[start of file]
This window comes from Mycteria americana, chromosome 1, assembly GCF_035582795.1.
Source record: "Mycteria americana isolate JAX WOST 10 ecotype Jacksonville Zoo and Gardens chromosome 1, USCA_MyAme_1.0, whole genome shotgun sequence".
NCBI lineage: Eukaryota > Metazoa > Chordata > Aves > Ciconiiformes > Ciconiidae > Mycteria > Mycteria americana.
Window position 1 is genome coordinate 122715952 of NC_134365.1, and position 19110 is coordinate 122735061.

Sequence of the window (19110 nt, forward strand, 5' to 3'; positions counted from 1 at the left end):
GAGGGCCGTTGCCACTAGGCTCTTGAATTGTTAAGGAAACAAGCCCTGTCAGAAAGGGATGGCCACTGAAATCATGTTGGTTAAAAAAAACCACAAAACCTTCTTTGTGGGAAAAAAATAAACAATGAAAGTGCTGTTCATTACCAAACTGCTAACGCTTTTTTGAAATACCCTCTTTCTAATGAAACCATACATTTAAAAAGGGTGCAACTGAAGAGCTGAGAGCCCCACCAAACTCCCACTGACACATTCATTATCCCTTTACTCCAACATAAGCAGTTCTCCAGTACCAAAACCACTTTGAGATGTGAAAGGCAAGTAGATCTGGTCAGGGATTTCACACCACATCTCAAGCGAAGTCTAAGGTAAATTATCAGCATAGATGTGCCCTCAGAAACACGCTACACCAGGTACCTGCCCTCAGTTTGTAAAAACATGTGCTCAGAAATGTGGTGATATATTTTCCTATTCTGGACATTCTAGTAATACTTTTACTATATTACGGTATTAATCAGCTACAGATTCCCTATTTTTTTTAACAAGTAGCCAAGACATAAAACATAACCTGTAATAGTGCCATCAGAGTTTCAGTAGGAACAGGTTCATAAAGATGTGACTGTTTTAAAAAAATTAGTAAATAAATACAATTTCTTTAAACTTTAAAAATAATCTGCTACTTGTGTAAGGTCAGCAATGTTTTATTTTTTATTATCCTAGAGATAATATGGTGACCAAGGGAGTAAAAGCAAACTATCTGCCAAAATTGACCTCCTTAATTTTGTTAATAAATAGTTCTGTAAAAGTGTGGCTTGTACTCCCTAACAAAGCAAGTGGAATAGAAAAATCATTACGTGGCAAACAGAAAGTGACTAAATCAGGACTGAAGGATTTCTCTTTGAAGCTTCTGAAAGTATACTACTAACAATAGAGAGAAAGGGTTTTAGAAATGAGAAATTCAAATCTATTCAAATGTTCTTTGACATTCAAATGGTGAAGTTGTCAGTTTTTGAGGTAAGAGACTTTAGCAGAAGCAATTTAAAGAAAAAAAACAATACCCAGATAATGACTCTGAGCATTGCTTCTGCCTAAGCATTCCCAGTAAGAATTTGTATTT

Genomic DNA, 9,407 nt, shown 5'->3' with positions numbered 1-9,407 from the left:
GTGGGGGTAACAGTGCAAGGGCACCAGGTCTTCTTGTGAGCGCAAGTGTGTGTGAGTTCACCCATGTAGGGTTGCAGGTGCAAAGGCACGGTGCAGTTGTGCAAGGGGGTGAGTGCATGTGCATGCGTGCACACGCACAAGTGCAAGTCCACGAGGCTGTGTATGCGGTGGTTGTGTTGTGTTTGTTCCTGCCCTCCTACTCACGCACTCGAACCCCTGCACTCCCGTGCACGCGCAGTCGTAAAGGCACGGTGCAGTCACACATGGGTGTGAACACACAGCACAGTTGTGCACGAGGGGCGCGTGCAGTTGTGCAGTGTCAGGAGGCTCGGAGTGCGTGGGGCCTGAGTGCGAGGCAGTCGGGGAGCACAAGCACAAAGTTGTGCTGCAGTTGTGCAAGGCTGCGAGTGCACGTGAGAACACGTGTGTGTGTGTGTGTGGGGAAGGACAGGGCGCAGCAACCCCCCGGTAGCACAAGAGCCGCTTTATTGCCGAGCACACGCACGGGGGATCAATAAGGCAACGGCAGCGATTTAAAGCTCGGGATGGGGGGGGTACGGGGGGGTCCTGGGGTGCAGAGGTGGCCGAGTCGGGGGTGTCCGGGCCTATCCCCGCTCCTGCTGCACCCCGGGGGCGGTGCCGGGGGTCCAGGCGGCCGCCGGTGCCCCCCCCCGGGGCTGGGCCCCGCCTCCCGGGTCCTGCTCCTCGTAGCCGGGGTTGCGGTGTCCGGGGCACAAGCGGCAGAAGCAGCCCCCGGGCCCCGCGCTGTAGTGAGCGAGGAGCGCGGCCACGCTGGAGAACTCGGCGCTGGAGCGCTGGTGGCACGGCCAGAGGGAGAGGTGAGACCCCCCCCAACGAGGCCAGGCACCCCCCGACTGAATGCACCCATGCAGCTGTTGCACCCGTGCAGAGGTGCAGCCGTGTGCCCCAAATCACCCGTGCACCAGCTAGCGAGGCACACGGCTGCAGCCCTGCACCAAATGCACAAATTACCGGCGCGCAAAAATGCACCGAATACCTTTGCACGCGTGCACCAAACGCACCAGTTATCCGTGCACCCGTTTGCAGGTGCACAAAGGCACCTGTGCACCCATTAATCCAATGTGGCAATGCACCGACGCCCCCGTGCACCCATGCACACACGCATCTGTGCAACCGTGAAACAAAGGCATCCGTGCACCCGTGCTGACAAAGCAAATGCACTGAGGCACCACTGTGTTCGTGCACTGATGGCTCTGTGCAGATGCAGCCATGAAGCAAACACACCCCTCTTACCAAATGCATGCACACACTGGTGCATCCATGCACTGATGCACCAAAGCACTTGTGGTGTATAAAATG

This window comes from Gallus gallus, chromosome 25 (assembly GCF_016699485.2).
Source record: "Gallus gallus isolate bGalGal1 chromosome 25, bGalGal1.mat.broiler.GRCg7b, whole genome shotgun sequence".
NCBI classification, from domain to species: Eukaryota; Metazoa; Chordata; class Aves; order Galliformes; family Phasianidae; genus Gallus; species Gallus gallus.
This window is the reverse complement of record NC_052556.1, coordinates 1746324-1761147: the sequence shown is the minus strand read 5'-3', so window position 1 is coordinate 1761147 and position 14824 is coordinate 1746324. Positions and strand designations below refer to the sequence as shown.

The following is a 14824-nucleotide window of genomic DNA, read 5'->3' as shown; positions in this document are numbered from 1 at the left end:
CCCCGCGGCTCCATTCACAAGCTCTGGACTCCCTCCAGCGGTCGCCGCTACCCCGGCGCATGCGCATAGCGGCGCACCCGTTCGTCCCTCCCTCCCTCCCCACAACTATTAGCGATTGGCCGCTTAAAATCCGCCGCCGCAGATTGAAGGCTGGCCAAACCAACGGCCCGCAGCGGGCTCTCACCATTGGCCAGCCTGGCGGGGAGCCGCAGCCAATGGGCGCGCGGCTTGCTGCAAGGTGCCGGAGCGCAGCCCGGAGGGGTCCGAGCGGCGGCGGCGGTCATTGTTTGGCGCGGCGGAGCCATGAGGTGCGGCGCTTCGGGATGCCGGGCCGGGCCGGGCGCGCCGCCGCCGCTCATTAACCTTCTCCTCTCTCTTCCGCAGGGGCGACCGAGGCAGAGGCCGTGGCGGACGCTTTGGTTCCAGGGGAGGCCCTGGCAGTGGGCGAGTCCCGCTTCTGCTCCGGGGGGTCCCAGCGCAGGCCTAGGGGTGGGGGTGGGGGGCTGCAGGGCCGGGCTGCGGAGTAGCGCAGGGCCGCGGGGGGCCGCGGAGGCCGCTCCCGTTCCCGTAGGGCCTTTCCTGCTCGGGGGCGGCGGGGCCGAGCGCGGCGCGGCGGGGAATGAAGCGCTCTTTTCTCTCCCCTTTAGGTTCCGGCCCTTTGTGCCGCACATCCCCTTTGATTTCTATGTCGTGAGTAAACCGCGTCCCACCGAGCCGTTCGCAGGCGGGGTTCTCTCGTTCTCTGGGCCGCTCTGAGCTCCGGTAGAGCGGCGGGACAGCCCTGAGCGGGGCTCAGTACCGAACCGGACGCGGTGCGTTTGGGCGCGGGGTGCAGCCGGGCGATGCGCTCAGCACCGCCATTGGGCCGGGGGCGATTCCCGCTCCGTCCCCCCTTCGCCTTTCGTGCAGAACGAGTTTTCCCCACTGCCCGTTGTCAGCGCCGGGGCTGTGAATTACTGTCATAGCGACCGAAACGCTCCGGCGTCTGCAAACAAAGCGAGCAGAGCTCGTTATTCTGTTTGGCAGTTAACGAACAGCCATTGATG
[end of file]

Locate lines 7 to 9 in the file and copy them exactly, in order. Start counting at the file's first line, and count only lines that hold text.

Genomic DNA, 9,407 nt, shown 5'->3' with positions numbered 1-9,407 from the left:
GTGGGGGTAACAGTGCAAGGGCACCAGGTCTTCTTGTGAGCGCAAGTGTGTGTGAGTTCACCCATGTAGGGTTGCAGGTGCAAAGGCACGGTGCAGTTGTGCAAGGGGGTGAGTGCATGTGCATGCGTGCACACGCACAAGTGCAAGTCCACGAGGCTGTGTATGCGGTGGTTGTGTTGTGTTTGTTCCTGCCCTCCTACTCACGCACTCGAACCCCTGCACTCCCGTGCACGCGCAGTCGTAAAGGCACGGTGCAGTCACACATGGGTGTGAACACACAGCACAGTTGTGCACGAGGGGCGCGTGCAGTTGTGCAGTGTCAGGAGGCTCGGAGTGCGTGGGGCCTGAGTGCGAGGCAGTCGGGGAGCACAAGCACAAAGTTGTGCTGCAGTTGTGCAAGGCTGCGAGTGCACGTGAGAACACGTGTGTGTGTGTGTGTGGGGAAGGACAGGGCGCAGCAACCCCCCGGTAGCACAAGAGCCGCTTTATTGCCGAGCACACGCACGGGGGATCAATAAGGCAACGGCAGCGATTTAAAGCTCGGGATGGGGGGGGTACGGGGGGGTCCTGGGGTGCAGAGGTGGCCGAGTCGGGGGTGTCCGGGCCTATCCCCGCTCCTGCTGCACCCCGGGGGCGGTGCCGGGGGTCCAGGCGGCCGCCGGTGCCCCCCCCCGGGGCTGGGCCCCGCCTCCCGGGTCCTGCTCCTCGTAGCCGGGGTTGCGGTGTCCGGGGCACAAGCGGCAGAAGCAGCCCCCGGGCCCCGCGCTGTAGTGAGCGAGGAGCGCGGCCACGCTGGAGAACTCGGCGCTGGAGCGCTGGTGGCACGGCCAGAGGGAGAGGTGAGACCCCCCCCAACGAGGCCAGGCACCCCCCGACTGAATGCACCCATGCAGCTGTTGCACCCGTGCAGAGGTGCAGCCGTGTGCCCCAAATCACCCGTGCACCAGCTAGCGAGGCACACGGCTGCAGCCCTGCACCAAATGCACAAATTACCGGCGCGCAAAAATGCACCGAATACCTTTGCACGCGTGCACCAAACGCACCAGTTATCCGTGCACCCGTTTGCAGGTGCACAAAGGCACCTGTGCACCCATTAATCCAATGTGGCAATGCACCGACGCCCCCGTGCACCCATGCACACACGCATCTGTGCAACCGTGAAACAAAGGCATCCGTGCACCCGTGCTGACAAAGCAAATGCACTGAGGCACCACTGTGTTCGTGCACTGATGGCTCTGTGCAGATGCAGCCATGAAGCAAACACACCCCTCTTACCAAATGCATGCACACACTGGTGCATCCATGCACTGATGCACCAAAGCACTTGTGGTGTATAAAATG

This window comes from Gallus gallus, chromosome 25 (assembly GCF_016699485.2).